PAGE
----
Friday, June 18, 2004

Not much knitting news to report lately as not much knitting has been happening at my house. I'm almost up to the neck steeks on Donegal, and I've started a pair of self-patterning socks for take-away knitting, and I've decided to frog the cashmere scarf and do something else with the year. But that's it.

I have been spinning a little, and early next week I will post a photo of the ugliest yarn to ever show up on a bobbin, so check back.

In other news... A new film version of Pride and Prejudice is in the works. Keira Knightley has been cast as Lizzie and Matthew MacFadyen will play Mr. Darcy. I think the Austen-groupie world breathed a collective sigh of relief on learning that the rumour that Brad Pitt would play Darcy was just a nasty joke. Matthew MacFadyen? At least he's British! But we know he can never replace Colin the Great.

Here they are:

He's not bad, but he's not:

Still, I'm sure I'll go see it!

I've also been wearing a pedometer for the past two weeks. I was curious to see how my activity level compares to the Amish. According to a news report, the average Amish woman logs 14,196 steps per day, compared to a range of 2,000 to 3,000 for the average American adult. The first week I wore the pedometer was the last week of school, so I was still making a 1.5-mile round trip twice a day to walk my kids to school and back. The pedometer was counting between 10,000 and 15,000 steps those days. I wasn't doing much of anything else, and most of my other walking was shorter (3 blocks to the video store, 2 blocks to a friend's house, etc.) So I couldn't figure out how 2,000 to 3,000 steps per day could possibly be an average. Wouldn't everyone get at least that much just by getting off the couch and walking to the kitchen or the bathroom a few times? Surely it must be a typo! Then I figured it out. This week, with the kids out of school, I have not been walking outside the house at all. When we have to go somewhere, it is easier for me to toss my 7-yo in the bike trailer, so I've replaced walking with biking. One day I had less than 3,000 steps on the pedometer. So now, when I consider that the average American adult uses the car in the same way I use my bike, I can see why the average is so low.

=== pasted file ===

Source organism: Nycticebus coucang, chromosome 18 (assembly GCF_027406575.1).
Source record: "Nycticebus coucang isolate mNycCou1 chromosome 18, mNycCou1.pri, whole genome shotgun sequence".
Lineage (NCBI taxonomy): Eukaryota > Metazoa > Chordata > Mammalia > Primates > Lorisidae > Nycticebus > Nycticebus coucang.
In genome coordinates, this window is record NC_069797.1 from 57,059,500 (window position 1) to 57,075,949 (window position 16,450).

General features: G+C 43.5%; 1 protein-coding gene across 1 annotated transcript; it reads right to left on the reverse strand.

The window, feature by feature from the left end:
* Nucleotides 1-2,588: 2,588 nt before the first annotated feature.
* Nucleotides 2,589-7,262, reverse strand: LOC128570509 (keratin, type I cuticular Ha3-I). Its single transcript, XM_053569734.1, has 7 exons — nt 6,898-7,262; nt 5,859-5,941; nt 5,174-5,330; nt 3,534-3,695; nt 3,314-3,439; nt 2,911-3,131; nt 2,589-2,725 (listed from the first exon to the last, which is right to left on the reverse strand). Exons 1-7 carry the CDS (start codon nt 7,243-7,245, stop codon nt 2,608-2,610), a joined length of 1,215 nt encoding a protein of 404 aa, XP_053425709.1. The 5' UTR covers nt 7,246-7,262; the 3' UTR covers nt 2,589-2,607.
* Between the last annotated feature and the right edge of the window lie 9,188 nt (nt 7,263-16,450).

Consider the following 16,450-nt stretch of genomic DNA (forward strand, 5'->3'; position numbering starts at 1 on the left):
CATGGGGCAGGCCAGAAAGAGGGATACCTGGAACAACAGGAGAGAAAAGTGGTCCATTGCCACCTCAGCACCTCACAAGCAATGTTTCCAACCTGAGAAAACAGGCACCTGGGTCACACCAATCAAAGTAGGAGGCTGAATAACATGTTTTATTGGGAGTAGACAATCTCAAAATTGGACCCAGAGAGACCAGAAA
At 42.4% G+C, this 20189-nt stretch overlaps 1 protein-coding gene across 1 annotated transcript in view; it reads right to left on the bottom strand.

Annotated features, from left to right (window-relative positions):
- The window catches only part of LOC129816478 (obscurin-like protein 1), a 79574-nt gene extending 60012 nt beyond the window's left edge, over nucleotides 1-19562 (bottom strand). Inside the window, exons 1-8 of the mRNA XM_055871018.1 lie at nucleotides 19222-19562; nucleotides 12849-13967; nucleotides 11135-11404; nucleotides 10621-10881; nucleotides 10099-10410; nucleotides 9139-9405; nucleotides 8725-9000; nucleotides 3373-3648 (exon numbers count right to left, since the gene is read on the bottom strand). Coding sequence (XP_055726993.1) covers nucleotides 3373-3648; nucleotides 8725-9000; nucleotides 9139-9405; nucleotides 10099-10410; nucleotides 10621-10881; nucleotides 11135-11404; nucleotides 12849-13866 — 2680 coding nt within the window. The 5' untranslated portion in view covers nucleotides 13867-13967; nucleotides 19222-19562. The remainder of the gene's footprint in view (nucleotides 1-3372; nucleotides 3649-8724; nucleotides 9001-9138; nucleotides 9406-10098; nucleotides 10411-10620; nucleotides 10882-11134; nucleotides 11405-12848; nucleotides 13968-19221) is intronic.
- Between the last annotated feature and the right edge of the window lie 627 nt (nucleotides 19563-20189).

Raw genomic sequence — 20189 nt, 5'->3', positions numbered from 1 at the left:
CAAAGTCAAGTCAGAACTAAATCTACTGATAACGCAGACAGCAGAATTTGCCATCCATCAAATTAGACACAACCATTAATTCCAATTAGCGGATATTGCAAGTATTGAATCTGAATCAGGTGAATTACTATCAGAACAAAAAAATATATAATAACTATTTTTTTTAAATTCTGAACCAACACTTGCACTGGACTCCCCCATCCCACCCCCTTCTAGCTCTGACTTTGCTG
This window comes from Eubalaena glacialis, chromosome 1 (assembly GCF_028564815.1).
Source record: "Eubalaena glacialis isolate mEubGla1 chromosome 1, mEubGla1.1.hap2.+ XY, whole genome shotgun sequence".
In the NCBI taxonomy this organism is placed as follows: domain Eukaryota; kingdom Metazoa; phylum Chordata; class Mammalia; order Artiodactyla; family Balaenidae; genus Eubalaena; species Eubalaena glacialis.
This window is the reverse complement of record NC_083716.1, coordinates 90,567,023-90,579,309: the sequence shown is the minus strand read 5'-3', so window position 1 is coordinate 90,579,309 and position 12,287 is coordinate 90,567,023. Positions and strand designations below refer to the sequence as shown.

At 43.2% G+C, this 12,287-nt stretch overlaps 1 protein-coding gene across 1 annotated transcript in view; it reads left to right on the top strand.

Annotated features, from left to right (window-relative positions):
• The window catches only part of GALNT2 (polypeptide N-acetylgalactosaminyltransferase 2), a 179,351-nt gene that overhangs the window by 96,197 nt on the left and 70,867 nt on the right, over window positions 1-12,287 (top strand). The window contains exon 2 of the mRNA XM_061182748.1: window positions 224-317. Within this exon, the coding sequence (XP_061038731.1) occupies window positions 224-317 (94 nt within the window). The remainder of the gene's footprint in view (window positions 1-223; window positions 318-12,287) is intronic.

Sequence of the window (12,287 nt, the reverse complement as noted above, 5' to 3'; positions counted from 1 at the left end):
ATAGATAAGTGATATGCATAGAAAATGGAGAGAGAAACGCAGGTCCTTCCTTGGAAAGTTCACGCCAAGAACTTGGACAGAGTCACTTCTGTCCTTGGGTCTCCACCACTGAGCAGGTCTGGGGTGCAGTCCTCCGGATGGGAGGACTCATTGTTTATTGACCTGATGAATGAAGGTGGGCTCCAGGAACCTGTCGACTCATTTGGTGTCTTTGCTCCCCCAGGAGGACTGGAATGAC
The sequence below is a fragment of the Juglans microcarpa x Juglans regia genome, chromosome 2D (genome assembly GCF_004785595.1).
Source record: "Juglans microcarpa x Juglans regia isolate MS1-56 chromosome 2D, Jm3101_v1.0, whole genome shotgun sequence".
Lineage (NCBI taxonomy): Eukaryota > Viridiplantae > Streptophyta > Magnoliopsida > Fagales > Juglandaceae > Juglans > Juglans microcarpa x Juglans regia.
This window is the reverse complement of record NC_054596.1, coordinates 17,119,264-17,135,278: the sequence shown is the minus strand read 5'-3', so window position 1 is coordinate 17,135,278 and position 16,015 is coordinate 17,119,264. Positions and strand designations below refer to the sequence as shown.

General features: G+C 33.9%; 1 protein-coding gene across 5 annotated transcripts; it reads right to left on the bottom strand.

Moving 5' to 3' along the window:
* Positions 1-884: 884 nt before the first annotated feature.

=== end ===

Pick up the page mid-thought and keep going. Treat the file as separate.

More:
Now I've set a goal of at least 15,000 steps a day, so I'm putting the bike away and keeping the sneakers on. I'm not at all impressed with the accuracy of this pedometer, however. Last night I was not at 10,000 yet despite a lot of walking, and I tested the pedometer and found it had been counting less than half my steps. I don't think it was doing that all the time because I also tested it on a longer walk and it was only lopping off about 10%. But it was a freebie, so what can I expect? Once I get a good idea about what makes up 15,000 steps, I won't need it anymore.

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